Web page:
Listed in: Music, as MUSI-244
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Jeffers L. Engelhardt (Section 01)
This is an upper-level musicianship course designed for majors or students with experience analyzing and performing music. This course may be used to fulfill the second required musicianship course (in addition to MUSI 241) for the major.
This course engages global music theories from the perspective of ethnomusicology and analytic approaches drawn from sound studies. The music we analyze will come from popular, folk, and classical traditions around the world, including West African drumming, Caribbean dance genres, East Asian court and religious traditions, American roots music, classical traditions from the Arab world and Indian subcontinent, and several global popular styles. At its core, the course addresses three questions: What do musicians working in the traditions we study hear in and think about the music they make? What methods are available to better understand these kinds of music? How does analysis develop our skills as musicians and listeners? Students will learn methods of musical transcription (notating or visually representing sound) and software-aided analysis to develop translatable ways of approaching timbre, texture, rhythm, groove, meter, harmony, mode, tuning, and musical form. Understanding the ways people theorize music in the process of performance, improvisation, composition, and teaching across musical cultures will give students new tools for creating, performing, and analyzing music. Although not a performance course, class sessions feature hands-on involvement with instruments and singing. Coursework includes weekly listening, transcription, and analysis assignments; basic projects in composition; and music-making presentations.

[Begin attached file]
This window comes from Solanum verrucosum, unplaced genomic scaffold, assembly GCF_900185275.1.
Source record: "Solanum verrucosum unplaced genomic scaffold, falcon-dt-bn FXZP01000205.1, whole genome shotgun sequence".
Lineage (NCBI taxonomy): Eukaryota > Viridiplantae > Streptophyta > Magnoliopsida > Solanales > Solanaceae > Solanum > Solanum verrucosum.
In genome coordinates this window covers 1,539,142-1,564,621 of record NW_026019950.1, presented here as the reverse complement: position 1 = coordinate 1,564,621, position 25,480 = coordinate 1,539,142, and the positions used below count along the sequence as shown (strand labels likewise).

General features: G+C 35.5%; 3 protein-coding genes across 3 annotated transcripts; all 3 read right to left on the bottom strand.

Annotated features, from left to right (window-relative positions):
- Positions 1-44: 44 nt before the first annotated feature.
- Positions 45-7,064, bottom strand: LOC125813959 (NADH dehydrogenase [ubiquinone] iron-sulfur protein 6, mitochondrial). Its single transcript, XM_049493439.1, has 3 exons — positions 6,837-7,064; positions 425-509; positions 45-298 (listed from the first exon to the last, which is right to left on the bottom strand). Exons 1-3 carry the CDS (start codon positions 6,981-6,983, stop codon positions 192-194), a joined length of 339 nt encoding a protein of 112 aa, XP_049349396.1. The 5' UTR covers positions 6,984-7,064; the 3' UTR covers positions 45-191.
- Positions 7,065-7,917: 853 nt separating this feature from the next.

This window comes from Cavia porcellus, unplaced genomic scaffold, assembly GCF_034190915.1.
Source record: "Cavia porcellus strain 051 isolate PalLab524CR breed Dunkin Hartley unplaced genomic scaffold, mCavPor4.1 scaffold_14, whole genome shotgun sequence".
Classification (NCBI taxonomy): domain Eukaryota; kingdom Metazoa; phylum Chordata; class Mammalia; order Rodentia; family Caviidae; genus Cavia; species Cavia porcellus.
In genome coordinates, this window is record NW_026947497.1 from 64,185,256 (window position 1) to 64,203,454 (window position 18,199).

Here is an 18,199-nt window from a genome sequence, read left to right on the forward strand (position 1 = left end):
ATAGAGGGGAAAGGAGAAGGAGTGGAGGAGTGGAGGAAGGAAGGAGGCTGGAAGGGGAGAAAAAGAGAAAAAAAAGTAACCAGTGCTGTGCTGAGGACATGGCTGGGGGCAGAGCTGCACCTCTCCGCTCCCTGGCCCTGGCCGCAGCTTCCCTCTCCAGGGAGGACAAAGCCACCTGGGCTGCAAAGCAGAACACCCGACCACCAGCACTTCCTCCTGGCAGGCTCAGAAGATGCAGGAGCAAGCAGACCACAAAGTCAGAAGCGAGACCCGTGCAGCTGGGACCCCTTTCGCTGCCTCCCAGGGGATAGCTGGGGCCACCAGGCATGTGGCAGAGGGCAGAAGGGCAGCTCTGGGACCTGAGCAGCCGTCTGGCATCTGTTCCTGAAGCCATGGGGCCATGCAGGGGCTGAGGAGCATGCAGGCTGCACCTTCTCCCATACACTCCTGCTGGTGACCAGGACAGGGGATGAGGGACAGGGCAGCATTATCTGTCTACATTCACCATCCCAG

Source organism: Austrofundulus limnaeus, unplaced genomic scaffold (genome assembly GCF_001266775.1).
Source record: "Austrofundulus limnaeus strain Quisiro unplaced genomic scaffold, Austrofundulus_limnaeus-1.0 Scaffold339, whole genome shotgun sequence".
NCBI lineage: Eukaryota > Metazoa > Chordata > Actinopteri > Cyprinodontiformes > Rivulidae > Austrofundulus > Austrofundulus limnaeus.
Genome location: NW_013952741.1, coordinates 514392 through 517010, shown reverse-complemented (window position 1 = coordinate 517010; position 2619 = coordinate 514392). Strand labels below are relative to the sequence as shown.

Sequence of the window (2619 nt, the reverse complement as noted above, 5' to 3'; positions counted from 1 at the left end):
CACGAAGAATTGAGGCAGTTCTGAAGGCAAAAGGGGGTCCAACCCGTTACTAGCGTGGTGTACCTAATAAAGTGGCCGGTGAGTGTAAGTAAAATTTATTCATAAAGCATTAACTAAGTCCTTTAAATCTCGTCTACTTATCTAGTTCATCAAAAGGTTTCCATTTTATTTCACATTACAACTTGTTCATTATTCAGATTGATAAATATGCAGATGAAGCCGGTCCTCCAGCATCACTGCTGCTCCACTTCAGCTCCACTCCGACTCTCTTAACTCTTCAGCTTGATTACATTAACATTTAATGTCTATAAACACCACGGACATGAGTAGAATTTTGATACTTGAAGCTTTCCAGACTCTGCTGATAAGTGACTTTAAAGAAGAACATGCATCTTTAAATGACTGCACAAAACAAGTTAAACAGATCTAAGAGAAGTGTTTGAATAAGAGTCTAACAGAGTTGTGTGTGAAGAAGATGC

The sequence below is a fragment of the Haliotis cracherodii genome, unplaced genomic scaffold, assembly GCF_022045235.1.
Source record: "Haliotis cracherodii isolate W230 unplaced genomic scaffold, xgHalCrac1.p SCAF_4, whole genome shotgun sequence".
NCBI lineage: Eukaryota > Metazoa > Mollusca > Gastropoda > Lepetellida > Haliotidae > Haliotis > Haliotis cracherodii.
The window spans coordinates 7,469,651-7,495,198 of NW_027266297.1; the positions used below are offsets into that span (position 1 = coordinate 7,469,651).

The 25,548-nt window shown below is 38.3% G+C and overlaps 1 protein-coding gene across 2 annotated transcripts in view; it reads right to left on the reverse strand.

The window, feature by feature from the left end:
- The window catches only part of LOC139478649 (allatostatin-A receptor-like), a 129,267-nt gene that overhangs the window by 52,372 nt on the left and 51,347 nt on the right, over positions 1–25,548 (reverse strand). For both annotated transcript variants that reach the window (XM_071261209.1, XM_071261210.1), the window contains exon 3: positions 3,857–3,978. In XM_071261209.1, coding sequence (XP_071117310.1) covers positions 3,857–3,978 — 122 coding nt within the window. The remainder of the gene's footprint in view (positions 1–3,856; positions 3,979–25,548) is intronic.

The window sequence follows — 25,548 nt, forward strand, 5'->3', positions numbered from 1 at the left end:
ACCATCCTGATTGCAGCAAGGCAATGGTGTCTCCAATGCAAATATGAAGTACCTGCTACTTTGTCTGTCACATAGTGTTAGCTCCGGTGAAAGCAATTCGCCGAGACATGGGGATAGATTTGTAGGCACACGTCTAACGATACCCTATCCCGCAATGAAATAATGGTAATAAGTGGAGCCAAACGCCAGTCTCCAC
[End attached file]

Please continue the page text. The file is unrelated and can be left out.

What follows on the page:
Requisite: MUSI 241 or consent of the instructor. Fall semester. Professor Engelhardt. Regular class meetings will be fully remote; when possible, frequent face-to-face individual and small group meetings will be held.